In November, 1872, proceedings were brought against Mr. Gould for the recovery of Erie property, which, it was declared, he had improperly retained. The management having been changed by the vote of the foreign stockholders, as soon as his successor was elected, Mr. Gould turned over to him these securities, none of which had any market value and all of which had been held by his predecessor as president. Documents were given him, exonerating him from all the charges previously made.
At various times, a number of combinations were made against Mr. Gould in Wall street. To "corner" him was a favorite attempt, but always exciting and dangerous. He was usually a match for antagonists. Nevertheless, in the panic of 1873, he is said to have lost a larger sum than any other capitalist of that time.
In The Cleveland & Pittsburgh Railroad, Mr. Gould showed constructive abilities of high order. Having bought about 25,000 shares of its stock at about $65 and $70 a share to oblige a friend, he reorganized the road, developed its traffic to such an extent that while he was its manager it never passed a dividend, brought the stock up to $120 a share, and leased the road successfully to The Pennsylvania Railroad. He was a large gainer by this proceeding.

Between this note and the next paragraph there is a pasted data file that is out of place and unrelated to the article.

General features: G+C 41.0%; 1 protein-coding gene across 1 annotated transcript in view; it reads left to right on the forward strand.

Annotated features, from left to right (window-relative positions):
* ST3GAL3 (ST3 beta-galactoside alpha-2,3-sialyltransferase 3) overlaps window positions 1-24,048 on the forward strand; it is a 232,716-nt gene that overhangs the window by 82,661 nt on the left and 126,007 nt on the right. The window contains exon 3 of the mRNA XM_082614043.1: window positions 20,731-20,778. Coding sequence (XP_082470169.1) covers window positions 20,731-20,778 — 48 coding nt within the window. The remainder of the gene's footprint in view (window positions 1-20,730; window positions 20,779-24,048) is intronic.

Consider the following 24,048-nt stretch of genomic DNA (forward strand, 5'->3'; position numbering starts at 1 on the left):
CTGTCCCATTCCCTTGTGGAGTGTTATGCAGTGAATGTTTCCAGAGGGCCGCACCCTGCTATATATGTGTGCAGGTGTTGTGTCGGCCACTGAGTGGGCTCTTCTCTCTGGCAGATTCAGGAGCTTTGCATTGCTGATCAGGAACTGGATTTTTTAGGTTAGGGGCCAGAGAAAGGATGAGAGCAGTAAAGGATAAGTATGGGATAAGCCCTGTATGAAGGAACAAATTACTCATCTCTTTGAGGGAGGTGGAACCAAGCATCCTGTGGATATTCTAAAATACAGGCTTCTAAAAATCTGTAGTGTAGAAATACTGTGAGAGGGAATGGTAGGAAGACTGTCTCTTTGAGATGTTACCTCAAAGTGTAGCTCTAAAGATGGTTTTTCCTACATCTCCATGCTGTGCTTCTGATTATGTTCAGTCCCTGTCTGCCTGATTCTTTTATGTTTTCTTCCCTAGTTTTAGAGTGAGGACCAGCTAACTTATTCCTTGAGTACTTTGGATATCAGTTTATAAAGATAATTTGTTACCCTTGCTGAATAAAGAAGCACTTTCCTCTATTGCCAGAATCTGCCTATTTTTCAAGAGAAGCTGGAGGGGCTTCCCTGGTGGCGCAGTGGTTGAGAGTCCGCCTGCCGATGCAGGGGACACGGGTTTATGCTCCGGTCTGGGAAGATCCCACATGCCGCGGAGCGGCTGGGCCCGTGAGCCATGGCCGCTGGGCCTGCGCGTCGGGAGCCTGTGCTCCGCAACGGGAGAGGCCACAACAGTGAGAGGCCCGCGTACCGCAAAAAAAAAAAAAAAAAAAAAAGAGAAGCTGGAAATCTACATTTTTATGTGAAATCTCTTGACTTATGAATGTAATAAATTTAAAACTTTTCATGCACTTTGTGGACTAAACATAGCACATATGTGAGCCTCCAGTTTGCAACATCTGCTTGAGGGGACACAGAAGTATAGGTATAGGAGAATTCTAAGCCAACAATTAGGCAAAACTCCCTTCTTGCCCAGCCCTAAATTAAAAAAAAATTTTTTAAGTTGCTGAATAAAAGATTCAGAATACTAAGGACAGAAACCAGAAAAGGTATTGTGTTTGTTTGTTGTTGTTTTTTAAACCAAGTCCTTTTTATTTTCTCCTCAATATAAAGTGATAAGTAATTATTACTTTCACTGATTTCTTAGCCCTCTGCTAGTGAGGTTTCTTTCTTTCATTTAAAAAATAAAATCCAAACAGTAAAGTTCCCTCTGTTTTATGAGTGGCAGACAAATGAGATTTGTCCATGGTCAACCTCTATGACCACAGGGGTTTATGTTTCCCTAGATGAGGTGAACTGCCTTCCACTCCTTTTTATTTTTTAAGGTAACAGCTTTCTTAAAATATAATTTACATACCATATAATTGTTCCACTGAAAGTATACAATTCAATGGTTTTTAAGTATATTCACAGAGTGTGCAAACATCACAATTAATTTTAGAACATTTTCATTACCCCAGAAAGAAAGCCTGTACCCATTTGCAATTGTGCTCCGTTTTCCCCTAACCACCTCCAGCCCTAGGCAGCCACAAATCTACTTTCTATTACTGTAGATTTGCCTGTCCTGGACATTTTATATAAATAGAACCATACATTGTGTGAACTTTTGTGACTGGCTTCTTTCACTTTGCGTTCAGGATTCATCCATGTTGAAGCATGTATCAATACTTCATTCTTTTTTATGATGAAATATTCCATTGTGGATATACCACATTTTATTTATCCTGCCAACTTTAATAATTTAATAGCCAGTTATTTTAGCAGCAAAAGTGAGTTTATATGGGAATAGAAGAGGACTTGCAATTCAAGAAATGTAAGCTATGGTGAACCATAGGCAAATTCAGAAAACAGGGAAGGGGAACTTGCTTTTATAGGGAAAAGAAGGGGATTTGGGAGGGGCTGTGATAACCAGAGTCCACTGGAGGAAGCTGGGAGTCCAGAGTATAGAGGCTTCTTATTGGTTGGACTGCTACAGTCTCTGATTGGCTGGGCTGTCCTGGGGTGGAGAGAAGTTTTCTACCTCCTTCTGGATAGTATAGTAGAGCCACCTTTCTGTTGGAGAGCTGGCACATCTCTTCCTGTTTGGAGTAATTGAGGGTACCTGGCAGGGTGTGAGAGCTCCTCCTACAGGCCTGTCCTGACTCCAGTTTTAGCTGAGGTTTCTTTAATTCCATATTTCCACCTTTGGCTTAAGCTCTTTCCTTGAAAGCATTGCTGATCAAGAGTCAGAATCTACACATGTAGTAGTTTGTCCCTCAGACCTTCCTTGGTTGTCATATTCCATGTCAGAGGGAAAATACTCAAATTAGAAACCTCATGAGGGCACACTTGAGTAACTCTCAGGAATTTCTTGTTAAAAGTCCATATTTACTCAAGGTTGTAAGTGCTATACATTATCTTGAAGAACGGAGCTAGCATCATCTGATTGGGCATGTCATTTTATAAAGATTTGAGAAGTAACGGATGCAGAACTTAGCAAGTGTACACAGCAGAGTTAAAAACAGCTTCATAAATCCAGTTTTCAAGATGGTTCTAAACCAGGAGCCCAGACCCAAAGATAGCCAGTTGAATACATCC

As a railroad manager, Mr. Gould was identified most prominently with The Union Pacific, The Texas & Pacific, The Wabash, and The Missouri Pacific Railroads. He took charge of The Union Pacific Railroad, when it was a discredited enterprise. Beginning in 1873, he bought a large amount of its stock when the price ranged between $15 and $30 a share. In February, 1879, he was the owner of 190,000 shares. On the 17th of that month, he sold 100,000 shares for $7,000,000, his profit being about $4,000,000. He built up the road by attention to its requirements, securing proper connections to the eastward, and by consolidation, until it paid large dividends.
The same constructive ability was shown in his management of the other great lines named above. Intelligent, far seeing, and straight forward, he created one of the most wonderful railroad systems of the world. The controlling interest in The Texas & Pacific, he bought from Thomas A. Scott, for $2,400,000. The Missouri Pacific, which he bought from Commodore Garrison, is a living testimony to his skill of combination. The main line of 287 miles from St. Louis to Kansas City has been made the principal factor in a system of about 10,000 miles of road, extending in one direction to Omaha, El Paso, Laredo and Galveston, and to Chicago, Toledo and Detroit in the other.